Once a now, long-long time ago, communications directors would occasionally conduct a “communications audit” to better understand how their organization was presenting itself to its various publics. They would ask their colleagues to submit samples of their outbound communications, identify the intended audience and how often they sent out their particular communications vehicle. The communications director would then gather every sample from every part of the organization to understand how the organization presented itself; whether there communications gaps or redundancies; whether the brand had cohesion and was consistently presented; and whether the organization’s overall public face was clearly delivered or was a total tidal wave of mixed, incoherent messages.

Ah, those were the good old days. With everyone tweeting, texting, blogging, uploading videos on YouTube, and pushing their own personalized organizational pages on MySpace, Facebook and LinkedIn, it is almost impossible to manage an organization’s public persona. How can you audit your organization’s communications impact when every one has the ability to talk about you, use your logo and create their personal “take” on your message?

Coca Cola doesn’t give up on its brand image simply because the rules changed. It advertises (largely online these days, where its audience is); it hosts high profile events; it produces point-of-sale promotional materials. It also keeps a careful eye on what people are saying about it, monitoring blogs, websites, and more looking for copyright infringements or simply damaging viral messaging about Coke that they then respond to.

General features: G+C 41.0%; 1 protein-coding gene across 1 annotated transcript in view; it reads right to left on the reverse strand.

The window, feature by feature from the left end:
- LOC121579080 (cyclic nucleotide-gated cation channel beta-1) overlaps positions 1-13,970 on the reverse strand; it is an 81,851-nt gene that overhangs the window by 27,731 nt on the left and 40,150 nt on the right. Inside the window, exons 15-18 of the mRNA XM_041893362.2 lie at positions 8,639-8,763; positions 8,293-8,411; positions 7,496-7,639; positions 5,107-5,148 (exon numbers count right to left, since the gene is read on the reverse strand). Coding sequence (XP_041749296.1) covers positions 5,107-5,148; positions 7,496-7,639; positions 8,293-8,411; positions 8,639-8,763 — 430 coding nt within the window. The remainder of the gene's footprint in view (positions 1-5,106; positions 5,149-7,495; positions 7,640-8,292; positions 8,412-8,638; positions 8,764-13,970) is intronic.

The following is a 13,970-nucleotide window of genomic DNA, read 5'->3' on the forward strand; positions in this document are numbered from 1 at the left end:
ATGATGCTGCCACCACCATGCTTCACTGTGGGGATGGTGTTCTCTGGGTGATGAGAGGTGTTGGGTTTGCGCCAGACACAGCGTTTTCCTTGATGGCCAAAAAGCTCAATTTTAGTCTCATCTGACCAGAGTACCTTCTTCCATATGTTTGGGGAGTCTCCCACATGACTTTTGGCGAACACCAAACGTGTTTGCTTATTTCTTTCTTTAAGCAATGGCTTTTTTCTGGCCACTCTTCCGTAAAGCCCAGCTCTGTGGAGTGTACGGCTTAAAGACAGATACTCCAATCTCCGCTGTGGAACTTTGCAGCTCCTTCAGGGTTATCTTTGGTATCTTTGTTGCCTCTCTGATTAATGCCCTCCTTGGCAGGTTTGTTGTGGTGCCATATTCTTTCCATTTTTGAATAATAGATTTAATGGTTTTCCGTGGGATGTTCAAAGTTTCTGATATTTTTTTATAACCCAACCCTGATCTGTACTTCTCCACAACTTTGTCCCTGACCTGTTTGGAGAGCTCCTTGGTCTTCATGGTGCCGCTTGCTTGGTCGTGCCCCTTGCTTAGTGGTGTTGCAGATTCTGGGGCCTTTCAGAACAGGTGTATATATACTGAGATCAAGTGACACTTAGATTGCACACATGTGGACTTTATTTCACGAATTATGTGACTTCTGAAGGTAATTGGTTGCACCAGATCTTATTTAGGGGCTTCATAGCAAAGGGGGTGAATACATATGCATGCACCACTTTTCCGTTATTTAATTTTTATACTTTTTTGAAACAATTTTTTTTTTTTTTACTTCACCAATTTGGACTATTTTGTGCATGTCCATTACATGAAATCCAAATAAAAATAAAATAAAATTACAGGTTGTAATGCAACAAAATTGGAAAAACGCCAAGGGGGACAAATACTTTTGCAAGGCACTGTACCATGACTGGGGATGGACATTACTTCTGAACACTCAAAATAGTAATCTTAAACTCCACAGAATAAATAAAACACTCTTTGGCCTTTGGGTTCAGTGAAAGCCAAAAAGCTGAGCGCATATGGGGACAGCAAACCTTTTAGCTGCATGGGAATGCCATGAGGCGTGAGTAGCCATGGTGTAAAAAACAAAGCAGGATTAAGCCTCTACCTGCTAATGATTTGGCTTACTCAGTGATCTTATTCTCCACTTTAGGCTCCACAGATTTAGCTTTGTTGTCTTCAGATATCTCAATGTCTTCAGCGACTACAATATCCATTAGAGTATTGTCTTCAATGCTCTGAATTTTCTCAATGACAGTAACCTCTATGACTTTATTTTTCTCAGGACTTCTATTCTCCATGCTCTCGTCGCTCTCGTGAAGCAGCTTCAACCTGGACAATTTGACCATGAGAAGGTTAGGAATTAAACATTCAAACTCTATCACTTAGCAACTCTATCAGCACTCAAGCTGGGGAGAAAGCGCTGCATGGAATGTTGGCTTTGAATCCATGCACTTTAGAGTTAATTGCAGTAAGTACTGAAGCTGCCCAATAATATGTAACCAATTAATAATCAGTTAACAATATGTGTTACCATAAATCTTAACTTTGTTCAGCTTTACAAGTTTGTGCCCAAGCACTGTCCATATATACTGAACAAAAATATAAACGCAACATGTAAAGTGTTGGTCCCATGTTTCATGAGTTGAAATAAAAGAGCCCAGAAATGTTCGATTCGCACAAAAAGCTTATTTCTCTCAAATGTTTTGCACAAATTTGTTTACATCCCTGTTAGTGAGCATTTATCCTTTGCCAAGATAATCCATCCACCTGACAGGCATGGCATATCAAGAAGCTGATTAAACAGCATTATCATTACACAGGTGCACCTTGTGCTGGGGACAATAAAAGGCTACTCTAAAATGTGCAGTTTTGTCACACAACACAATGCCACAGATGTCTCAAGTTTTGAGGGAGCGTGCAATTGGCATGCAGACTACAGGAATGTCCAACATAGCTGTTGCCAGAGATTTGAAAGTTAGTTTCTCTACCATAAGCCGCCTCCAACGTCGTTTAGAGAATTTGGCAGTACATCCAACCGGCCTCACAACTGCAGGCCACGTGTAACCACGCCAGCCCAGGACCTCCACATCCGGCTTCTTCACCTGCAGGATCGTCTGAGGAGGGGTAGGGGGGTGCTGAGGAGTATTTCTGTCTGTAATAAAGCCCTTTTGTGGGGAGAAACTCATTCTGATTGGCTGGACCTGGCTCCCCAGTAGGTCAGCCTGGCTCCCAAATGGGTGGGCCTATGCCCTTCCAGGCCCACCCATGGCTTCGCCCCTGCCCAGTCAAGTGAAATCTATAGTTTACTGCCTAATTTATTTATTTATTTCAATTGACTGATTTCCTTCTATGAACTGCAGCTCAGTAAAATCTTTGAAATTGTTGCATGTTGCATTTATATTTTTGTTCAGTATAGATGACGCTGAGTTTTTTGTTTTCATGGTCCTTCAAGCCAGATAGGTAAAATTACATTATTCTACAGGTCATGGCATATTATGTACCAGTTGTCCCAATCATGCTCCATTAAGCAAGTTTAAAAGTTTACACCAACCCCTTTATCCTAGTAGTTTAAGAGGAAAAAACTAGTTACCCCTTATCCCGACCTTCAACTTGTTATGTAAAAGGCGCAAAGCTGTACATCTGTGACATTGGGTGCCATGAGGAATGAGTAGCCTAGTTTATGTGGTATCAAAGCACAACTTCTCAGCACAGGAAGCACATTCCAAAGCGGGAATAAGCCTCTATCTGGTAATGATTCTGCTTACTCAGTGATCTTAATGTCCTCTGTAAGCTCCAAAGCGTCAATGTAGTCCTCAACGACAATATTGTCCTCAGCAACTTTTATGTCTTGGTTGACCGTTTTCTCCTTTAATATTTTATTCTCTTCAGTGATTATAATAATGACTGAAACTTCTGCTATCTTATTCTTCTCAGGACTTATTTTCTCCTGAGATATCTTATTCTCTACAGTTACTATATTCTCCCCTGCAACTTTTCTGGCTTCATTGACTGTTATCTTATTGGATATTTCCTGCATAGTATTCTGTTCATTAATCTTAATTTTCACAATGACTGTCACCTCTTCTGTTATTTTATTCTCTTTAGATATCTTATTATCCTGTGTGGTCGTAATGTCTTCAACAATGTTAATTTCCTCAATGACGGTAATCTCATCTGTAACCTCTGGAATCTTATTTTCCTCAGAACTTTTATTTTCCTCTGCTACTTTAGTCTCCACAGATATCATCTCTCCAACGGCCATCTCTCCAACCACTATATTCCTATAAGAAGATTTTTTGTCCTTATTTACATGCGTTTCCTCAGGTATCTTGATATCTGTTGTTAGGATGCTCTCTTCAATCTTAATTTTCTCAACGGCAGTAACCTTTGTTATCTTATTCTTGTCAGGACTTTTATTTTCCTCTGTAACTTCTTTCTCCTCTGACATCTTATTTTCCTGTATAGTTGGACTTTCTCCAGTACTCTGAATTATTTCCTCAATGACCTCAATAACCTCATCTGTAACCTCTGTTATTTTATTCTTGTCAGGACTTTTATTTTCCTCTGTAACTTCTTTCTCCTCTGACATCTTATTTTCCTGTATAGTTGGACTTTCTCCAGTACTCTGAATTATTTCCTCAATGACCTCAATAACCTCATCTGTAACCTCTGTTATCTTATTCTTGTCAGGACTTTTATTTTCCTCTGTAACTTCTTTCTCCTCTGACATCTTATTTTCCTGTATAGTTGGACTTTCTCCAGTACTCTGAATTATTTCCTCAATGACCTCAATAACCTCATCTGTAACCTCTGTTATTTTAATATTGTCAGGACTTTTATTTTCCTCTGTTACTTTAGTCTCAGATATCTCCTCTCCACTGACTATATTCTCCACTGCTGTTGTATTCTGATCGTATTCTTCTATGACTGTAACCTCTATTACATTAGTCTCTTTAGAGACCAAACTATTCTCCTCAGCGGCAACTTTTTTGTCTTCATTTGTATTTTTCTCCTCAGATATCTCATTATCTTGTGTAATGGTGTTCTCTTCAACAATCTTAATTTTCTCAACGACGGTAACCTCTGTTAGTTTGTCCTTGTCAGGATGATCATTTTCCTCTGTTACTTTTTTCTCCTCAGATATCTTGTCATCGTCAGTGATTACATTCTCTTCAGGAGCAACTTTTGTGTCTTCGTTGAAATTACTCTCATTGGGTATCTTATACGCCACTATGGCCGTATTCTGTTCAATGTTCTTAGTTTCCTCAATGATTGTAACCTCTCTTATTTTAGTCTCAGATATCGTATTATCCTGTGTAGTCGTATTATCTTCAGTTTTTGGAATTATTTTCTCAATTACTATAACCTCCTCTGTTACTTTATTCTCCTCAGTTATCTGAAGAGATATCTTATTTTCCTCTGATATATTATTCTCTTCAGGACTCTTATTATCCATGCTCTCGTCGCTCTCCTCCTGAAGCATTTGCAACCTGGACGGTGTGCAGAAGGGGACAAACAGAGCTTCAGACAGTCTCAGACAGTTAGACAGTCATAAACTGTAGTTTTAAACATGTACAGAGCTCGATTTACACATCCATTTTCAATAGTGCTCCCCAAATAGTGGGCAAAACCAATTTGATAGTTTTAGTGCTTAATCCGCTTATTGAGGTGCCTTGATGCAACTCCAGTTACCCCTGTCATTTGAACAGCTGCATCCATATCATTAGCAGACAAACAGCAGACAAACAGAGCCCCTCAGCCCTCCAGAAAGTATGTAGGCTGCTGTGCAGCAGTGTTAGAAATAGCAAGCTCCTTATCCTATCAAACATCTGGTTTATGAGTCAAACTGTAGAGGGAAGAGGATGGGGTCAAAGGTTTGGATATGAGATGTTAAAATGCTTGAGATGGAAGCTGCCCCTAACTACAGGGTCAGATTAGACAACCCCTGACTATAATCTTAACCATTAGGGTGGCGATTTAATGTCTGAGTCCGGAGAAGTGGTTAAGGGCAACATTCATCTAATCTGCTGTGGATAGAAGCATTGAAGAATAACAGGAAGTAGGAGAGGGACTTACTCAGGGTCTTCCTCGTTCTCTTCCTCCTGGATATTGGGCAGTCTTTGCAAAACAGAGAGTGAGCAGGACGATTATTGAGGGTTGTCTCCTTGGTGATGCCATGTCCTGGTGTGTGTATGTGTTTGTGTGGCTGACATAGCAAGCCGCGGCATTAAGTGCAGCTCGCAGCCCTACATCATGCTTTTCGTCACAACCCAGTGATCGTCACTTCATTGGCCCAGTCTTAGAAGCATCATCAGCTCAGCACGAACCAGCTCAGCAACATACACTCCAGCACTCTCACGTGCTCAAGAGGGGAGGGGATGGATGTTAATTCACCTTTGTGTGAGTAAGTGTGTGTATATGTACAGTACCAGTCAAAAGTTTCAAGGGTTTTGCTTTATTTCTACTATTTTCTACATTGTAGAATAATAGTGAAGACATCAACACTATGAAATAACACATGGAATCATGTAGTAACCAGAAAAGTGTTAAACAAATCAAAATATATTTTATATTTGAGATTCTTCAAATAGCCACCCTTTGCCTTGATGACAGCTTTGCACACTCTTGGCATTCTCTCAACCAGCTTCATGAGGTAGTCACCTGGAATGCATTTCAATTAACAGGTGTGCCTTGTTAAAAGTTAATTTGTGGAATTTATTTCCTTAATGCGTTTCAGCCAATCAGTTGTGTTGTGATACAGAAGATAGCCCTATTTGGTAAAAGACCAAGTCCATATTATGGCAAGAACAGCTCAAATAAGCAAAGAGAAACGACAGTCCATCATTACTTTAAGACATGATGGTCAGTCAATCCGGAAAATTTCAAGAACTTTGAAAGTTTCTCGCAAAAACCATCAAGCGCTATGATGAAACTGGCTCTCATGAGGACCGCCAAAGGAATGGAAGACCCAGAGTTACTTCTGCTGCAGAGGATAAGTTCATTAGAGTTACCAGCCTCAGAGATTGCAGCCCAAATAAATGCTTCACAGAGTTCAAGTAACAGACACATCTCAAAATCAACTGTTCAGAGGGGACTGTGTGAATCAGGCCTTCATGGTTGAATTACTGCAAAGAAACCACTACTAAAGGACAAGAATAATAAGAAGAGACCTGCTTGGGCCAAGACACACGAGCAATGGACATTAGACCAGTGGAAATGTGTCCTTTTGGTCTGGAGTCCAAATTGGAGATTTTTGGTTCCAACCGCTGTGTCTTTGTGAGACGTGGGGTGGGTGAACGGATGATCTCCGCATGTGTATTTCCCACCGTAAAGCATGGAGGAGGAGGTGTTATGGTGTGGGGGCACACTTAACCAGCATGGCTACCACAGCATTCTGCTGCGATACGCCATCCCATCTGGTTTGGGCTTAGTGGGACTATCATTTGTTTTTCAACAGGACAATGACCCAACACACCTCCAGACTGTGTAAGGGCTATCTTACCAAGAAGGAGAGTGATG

Nonprofit organizations, whether they are large or small, cannot afford to behave like Coca Cola with multi-million dollar ad campaign or to hire people to police the viral universe. Yet, nonprofits can keep a watchful eye on a targeted set of online voices and respond when it makes sense. But in the end, the best a nonprofit can do is quite simple – control and audit what you can and try to maintain a strong, ethical, authentic presence that people will trust and support and tweet about.

Gail Hyman is a marketing and communications professional, with deep experience in both the public and private sectors. She currently focuses her practice, Gail Hyman Consulting, on assisting Jewish nonprofit organizations increase their ranks of supporters and better leverage their communications in the Web 2.0 environment. Gail is a regular contributor to eJewish Philanthropy.